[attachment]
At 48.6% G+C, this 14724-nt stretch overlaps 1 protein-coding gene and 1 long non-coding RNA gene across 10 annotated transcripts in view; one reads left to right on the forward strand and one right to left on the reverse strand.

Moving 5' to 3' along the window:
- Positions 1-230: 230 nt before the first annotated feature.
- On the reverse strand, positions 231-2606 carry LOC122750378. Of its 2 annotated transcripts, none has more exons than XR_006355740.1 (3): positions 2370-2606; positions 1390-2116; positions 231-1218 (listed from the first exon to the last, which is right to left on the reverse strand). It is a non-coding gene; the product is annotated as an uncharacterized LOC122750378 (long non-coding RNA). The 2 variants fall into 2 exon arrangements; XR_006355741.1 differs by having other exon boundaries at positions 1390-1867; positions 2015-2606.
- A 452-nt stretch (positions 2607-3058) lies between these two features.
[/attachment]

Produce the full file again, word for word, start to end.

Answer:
At 48.6% G+C, this 14724-nt stretch overlaps 1 protein-coding gene and 1 long non-coding RNA gene across 10 annotated transcripts in view; one reads left to right on the forward strand and one right to left on the reverse strand.

Moving 5' to 3' along the window:
- Positions 1-230: 230 nt before the first annotated feature.
- On the reverse strand, positions 231-2606 carry LOC122750378. Of its 2 annotated transcripts, none has more exons than XR_006355740.1 (3): positions 2370-2606; positions 1390-2116; positions 231-1218 (listed from the first exon to the last, which is right to left on the reverse strand). It is a non-coding gene; the product is annotated as an uncharacterized LOC122750378 (long non-coding RNA). The 2 variants fall into 2 exon arrangements; XR_006355741.1 differs by having other exon boundaries at positions 1390-1867; positions 2015-2606.
- A 452-nt stretch (positions 2607-3058) lies between these two features.